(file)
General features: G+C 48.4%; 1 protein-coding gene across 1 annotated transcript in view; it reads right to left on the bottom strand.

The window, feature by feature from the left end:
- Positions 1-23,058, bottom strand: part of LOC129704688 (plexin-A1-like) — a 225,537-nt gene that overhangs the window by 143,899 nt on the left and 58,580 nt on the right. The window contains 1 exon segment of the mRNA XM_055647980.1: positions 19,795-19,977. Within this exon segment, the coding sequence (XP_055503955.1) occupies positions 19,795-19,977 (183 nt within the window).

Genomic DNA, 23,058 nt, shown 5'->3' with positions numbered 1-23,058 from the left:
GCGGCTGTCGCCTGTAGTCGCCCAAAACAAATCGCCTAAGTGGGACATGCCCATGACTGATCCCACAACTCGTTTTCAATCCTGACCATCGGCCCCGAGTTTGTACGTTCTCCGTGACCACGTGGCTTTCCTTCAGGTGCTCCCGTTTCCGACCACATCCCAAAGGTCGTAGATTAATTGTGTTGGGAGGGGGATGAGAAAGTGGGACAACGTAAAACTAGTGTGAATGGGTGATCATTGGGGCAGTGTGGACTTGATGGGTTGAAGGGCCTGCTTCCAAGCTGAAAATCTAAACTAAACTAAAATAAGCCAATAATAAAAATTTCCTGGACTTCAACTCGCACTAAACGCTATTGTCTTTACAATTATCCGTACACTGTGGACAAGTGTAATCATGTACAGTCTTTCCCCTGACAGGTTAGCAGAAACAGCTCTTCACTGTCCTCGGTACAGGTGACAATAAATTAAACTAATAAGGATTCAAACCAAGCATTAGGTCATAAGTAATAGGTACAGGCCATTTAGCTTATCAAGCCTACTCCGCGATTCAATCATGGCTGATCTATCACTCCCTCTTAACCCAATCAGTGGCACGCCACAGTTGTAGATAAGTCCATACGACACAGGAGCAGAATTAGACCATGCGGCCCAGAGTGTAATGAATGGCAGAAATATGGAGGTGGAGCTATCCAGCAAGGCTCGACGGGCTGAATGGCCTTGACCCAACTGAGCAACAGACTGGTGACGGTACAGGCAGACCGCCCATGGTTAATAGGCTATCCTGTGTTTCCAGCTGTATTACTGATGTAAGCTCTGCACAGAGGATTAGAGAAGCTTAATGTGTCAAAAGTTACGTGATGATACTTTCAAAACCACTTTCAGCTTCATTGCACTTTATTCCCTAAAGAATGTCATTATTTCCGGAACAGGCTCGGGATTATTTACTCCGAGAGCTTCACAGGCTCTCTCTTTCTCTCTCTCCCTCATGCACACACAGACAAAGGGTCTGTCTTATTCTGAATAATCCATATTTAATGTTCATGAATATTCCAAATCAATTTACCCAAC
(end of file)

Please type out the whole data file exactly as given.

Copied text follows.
General features: G+C 48.4%; 1 protein-coding gene across 1 annotated transcript in view; it reads right to left on the bottom strand.

The window, feature by feature from the left end:
- Positions 1-23,058, bottom strand: part of LOC129704688 (plexin-A1-like) — a 225,537-nt gene that overhangs the window by 143,899 nt on the left and 58,580 nt on the right. The window contains 1 exon segment of the mRNA XM_055647980.1: positions 19,795-19,977. Within this exon segment, the coding sequence (XP_055503955.1) occupies positions 19,795-19,977 (183 nt within the window).

Genomic DNA, 23,058 nt, shown 5'->3' with positions numbered 1-23,058 from the left:
GCGGCTGTCGCCTGTAGTCGCCCAAAACAAATCGCCTAAGTGGGACATGCCCATGACTGATCCCACAACTCGTTTTCAATCCTGACCATCGGCCCCGAGTTTGTACGTTCTCCGTGACCACGTGGCTTTCCTTCAGGTGCTCCCGTTTCCGACCACATCCCAAAGGTCGTAGATTAATTGTGTTGGGAGGGGGATGAGAAAGTGGGACAACGTAAAACTAGTGTGAATGGGTGATCATTGGGGCAGTGTGGACTTGATGGGTTGAAGGGCCTGCTTCCAAGCTGAAAATCTAAACTAAACTAAAATAAGCCAATAATAAAAATTTCCTGGACTTCAACTCGCACTAAACGCTATTGTCTTTACAATTATCCGTACACTGTGGACAAGTGTAATCATGTACAGTCTTTCCCCTGACAGGTTAGCAGAAACAGCTCTTCACTGTCCTCGGTACAGGTGACAATAAATTAAACTAATAAGGATTCAAACCAAGCATTAGGTCATAAGTAATAGGTACAGGCCATTTAGCTTATCAAGCCTACTCCGCGATTCAATCATGGCTGATCTATCACTCCCTCTTAACCCAATCAGTGGCACGCCACAGTTGTAGATAAGTCCATACGACACAGGAGCAGAATTAGACCATGCGGCCCAGAGTGTAATGAATGGCAGAAATATGGAGGTGGAGCTATCCAGCAAGGCTCGACGGGCTGAATGGCCTTGACCCAACTGAGCAACAGACTGGTGACGGTACAGGCAGACCGCCCATGGTTAATAGGCTATCCTGTGTTTCCAGCTGTATTACTGATGTAAGCTCTGCACAGAGGATTAGAGAAGCTTAATGTGTCAAAAGTTACGTGATGATACTTTCAAAACCACTTTCAGCTTCATTGCACTTTATTCCCTAAAGAATGTCATTATTTCCGGAACAGGCTCGGGATTATTTACTCCGAGAGCTTCACAGGCTCTCTCTTTCTCTCTCTCCCTCATGCACACACAGACAAAGGGTCTGTCTTATTCTGAATAATCCATATTTAATGTTCATGAATATTCCAAATCAATTTACCCAAC